Well, here are the results. First, my risk for Down’s Syndrome went from 1 in 915 based on my age to 1 in 409, which is a negative result, and about the risk a 35 year-old would have (I’m 27). So that is probably not a concern, though I would rather be dealing with Down’s than anything else I’m looking at right now. My risk for Trisomy 18 went from 1 in 1,948 for my age to 1 in 275 (also the risk of a 35-year-old). That is also considered a negative result. My risk for spina bifida is 1 in 5000, so that isn’t the problem, but we never thought it was.

The test measures AFP, estriol, HCG and inhibin A. I’m not really sure what each of these things do – I need to do more research. However, my AFP is low – it measured 40% of normal.  . My estriol is so low, it was unmeasurable, which means it was less than .25% of normal. My HCG is normal – it measured 97%. Inhibin A is low at 67% of normal.  However, it is good for Inhibin A to be low.   The big issue here is low estriol.

Low estriol can point to several issues. One is malfunctioning placenta, but I’m pretty sure they said my placenta is working fine.

Another issue is with steroid production in the body. This could indicate a simple scaly skin problem, which is not likely because it is hereditary, and it’s not in my family. It could also point to a disorder called Smith-Lemli Opitz. With Smith-Lemli Opitz, a baby could live a normal lifespan, but with a LOT of problems, including small head, average to severe mental retardation, heart defects, cleft palate, extra finger, webbed toes, ambiguous gender, etc. Of course, not all of these may be present. There’s a 1 in 120,000 chance a baby will be born with Smith-Lemli Opitz. Amniocentesis can determine this.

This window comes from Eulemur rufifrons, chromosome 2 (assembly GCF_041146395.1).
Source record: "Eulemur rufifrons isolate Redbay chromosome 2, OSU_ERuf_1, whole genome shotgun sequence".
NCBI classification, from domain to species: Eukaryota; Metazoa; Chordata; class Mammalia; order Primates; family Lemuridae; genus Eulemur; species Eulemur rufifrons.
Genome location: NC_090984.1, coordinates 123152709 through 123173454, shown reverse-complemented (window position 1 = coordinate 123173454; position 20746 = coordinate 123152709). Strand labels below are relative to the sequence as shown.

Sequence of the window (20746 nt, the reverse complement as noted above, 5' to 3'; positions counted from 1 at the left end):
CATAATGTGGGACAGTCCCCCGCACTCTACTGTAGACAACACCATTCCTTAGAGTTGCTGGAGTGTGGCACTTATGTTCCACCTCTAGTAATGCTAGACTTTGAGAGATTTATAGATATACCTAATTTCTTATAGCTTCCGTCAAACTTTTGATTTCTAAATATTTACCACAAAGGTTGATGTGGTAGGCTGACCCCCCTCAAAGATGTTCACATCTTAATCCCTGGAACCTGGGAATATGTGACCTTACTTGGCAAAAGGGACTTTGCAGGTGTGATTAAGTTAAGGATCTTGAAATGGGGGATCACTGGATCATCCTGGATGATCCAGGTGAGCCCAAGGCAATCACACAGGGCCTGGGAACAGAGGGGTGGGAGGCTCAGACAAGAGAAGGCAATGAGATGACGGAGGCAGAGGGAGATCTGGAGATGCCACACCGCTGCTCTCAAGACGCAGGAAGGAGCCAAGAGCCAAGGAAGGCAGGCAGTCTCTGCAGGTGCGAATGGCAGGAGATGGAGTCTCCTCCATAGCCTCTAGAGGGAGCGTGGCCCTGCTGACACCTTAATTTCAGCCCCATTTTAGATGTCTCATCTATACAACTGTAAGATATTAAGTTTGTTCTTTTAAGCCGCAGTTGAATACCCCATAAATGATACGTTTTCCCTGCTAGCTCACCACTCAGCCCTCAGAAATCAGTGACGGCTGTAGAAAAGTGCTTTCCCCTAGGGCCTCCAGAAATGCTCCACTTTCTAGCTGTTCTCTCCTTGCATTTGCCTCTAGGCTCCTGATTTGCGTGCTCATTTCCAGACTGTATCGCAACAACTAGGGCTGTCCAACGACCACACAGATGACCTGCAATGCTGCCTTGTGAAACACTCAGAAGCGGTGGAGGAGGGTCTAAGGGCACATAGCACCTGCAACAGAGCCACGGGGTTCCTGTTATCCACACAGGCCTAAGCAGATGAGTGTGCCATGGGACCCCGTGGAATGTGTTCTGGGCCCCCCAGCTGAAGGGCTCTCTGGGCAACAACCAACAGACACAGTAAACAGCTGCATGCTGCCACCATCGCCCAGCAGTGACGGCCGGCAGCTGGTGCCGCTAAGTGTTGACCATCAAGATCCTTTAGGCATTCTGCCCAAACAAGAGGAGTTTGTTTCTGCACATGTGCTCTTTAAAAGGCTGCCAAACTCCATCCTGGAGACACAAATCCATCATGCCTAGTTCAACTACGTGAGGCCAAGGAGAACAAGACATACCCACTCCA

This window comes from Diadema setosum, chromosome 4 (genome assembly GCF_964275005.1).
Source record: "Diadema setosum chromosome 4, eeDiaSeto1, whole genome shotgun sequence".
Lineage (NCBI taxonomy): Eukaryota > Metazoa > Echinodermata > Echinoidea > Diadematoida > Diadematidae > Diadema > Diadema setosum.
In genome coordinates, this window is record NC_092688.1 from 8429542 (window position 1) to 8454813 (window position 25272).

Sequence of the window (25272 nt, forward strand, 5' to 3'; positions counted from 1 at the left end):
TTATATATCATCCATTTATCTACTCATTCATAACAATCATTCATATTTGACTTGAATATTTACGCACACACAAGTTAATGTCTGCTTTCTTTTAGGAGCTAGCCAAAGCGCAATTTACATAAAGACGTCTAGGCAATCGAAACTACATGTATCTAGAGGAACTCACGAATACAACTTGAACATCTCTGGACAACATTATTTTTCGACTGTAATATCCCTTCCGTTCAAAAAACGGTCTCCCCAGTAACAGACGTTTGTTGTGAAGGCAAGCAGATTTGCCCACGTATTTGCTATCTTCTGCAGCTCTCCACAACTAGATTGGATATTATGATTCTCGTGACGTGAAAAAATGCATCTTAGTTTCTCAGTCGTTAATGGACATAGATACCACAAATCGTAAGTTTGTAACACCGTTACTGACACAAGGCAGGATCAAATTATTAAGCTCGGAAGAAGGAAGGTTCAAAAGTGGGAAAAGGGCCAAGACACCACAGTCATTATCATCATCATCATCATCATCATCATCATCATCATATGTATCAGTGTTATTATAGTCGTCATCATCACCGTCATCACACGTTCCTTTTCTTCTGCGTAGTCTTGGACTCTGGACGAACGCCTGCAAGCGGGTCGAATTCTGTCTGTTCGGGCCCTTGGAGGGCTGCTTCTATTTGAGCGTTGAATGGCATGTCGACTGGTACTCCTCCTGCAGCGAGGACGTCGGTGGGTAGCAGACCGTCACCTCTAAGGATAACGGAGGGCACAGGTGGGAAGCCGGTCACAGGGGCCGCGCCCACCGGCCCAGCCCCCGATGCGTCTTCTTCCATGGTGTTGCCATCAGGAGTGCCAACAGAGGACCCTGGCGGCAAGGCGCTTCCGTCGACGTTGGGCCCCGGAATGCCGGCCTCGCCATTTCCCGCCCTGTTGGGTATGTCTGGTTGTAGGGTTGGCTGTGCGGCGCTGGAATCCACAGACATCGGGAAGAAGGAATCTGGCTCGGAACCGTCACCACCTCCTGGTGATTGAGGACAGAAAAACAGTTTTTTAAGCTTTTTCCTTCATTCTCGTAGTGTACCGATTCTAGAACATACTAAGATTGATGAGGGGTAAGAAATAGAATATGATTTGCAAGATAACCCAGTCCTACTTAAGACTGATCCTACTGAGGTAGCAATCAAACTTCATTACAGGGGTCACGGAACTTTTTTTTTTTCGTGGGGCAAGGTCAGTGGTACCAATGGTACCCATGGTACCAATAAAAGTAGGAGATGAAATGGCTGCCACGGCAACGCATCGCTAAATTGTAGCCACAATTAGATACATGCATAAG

Another issue could be a skull that’s not formed, and my baby’s skull is fine, so that’s not it. Trisomy 18 is another possibility, as I mentioned above, and finally, it could point to simple gender ambiguity, though that is not likely as it doesn’t explain all the other things on the ultrasound.

So what we have is more possibilities and no answers. They can see about doing an amniocentesis if the fluid levels increase by Tuesday, but I don’t know if there is a point right now.  I’m also not willing to put my baby at risk all for information that really wouldn’t help us.

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What should have been one of the most exciting days of my pregnancy (gender u/s)  has turned out to be one of the worst days of my life. I don’t even know how to describe what I’m feeling.